We are having a beautiful autumn here in Upstate New York, with surprisingly more sunny days than we are accustomed to by mid-November.  I have been taking advantage of these days by, of course, taking many walks.  Throughout the fall, I enjoy walking the trail around a lake near my house.  The trail goes completely around the lake and I love watching the brilliant turn of color in the leaves week after week.  The trail is about two miles long and I can walk it in just under an hour.  The nature trail is full of roots and rocks imbedded in the path so I have to be conscious of picking up my feet as to not trip on one of them and land on my knees.  I still usually take a fall at least once a year, no matter how careful I am.  I had my 2011 fall last week.  I was happy I had gone over a year without a fall.

It seems my walks recently are providing me some good material for these posts.  Just last week I was taking a little detour to an adjoining lake that one can get to on the trail.  It was a little after 4pm and I was just planning to take a few minutes to walk near the other lake.  As I was trekking up the hill to the other lake, a couple passed me going in the opposite direction.  The woman said, in a friendly, but slightly anxious way, “Don’t forget it will get dark earlier tonight.”  We had just changed the clocks back the night before, so this would have been the first evening of darkness at 5pm.  So was it just a friendly reminder?  Perhaps.  However, I cannot imagine the woman was saying it to everyone she passed on a day filled with people walking the trail.

Consequently, I begin to ponder….did she say that specifically to me because she sees I have a disability and assumes I need that reminder?  Was the underlying message “You may not remember yourself and may need my help.”  I hate to think that way.  I like to always come from the premise that people are respectful by nature and can easily dismiss any inclinations to be condescending when they see my difference.  However, reality steps in from time to time and I end up rolling my eyes and sighing at the thought that some people continue to treat those of us with disabilities in deprecating ways, no matter how subtle and well-intentioned it is.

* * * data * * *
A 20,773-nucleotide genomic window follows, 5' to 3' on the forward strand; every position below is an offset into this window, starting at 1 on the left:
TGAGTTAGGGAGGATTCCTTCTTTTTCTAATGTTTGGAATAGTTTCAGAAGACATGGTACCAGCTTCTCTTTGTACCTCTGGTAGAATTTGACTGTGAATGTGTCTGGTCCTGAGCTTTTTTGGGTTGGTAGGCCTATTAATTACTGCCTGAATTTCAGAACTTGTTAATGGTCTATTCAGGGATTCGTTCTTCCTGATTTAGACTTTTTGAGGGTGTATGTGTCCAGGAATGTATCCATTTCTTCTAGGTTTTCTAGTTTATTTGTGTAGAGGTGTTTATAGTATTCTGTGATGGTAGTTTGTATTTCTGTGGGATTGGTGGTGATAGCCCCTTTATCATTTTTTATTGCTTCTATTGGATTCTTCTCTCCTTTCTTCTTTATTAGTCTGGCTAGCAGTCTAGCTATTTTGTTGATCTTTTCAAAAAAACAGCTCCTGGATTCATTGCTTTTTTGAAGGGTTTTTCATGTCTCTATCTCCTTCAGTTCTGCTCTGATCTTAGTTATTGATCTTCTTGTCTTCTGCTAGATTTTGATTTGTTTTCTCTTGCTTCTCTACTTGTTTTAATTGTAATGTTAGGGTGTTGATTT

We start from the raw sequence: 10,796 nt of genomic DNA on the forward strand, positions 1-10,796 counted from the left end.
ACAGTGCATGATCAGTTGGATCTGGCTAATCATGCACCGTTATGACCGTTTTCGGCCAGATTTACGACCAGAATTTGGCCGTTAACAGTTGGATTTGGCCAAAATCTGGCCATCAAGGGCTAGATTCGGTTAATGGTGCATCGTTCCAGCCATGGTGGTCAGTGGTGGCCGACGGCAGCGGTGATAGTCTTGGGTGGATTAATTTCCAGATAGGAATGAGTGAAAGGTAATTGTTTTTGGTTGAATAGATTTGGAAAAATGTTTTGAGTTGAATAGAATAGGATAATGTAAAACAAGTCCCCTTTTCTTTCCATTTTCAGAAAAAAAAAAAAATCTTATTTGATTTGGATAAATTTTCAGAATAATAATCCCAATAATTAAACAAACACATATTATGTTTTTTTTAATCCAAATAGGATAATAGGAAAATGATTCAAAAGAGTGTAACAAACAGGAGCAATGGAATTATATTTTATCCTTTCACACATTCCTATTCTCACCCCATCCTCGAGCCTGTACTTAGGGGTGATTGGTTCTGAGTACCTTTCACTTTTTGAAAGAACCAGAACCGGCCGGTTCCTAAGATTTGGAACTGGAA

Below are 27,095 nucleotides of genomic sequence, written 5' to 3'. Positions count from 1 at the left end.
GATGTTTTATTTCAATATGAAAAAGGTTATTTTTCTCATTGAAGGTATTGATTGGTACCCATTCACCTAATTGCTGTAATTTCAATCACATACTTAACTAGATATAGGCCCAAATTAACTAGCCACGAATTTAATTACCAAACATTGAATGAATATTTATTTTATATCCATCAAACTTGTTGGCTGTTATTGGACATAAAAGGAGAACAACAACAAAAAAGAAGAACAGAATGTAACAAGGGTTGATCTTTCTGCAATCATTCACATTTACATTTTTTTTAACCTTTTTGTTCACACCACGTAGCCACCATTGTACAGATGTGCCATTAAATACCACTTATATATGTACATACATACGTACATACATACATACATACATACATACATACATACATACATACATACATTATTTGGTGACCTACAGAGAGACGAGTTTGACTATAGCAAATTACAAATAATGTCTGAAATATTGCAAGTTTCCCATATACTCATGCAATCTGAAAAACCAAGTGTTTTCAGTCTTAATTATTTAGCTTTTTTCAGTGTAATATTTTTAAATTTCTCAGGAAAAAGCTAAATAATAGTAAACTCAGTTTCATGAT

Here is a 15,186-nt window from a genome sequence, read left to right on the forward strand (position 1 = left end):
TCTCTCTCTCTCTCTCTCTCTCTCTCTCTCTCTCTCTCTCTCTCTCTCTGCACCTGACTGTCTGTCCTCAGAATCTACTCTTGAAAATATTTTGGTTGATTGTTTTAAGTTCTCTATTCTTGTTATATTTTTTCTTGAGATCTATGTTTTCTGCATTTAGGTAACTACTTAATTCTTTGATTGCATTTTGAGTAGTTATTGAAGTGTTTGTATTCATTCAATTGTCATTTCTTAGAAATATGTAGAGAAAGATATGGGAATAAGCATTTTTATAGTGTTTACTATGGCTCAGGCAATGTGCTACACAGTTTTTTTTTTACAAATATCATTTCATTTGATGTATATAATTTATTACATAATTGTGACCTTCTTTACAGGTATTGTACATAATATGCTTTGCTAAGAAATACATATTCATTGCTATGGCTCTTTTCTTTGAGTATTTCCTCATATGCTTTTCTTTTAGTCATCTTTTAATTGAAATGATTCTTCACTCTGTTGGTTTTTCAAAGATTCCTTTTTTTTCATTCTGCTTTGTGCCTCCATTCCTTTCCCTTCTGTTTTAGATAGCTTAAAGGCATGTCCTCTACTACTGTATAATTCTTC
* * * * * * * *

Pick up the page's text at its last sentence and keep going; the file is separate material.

A few weeks earlier, I had a similar encounter.  An older couple came up from behind me on the trail and passed me.  Nearly everyone passes me on the trail since I am taking my time to not take a flying leap over some protrusion in the trail.  As they passed me, the woman said, “You’re doing a great job.”  I got to tell you, I hate comments like this.  I understand they come from good-hearted, well-intentioned places, but they sound so condescending to my ears.  Yes, I do put a little more effort into taking a walk than the average Joe, but that’s a reality of my life.  Everything is more effort!  BUT – and  this is the key to why I feel these comments are condescending – most of the time, it does not feel like effort to me because this is all I have ever known.

So from my perspective….I am out on a beautiful autumn Sunday, out in nature, getting exercise, walking off some dessert I couldn’t resist.  Why do I have a woman telling me I am doing a great job?  Like the previous story, is she saying this to everyone she passes?  Does she say it to the young, well-built man running laps around the lake?  No, I didn’t think so.

Then, as this couple moves ahead of me, I notice the woman, who is heavier and doesn’t appear in the best physical shape, is walking at a slower pace than most people and has a cough.  She pauses a couple times to cough.  It occurs to me that given her physical condition, she was probably doing a great job also.  There are many times when I would love to give sharp, but yet subtle responses back to people like “Why, thanks!  You’re doing a great job too,” as a way to highlight absurdity of what they just said to me.  I realized, though, in this case it might actually be true and her compliment was indeed one because of her own effort she was putting forth. This causes me to take a moment to try to see what’s going on in the other person that produces comments like this.  After all, the more I understand them, the more they will ultimately understand me.

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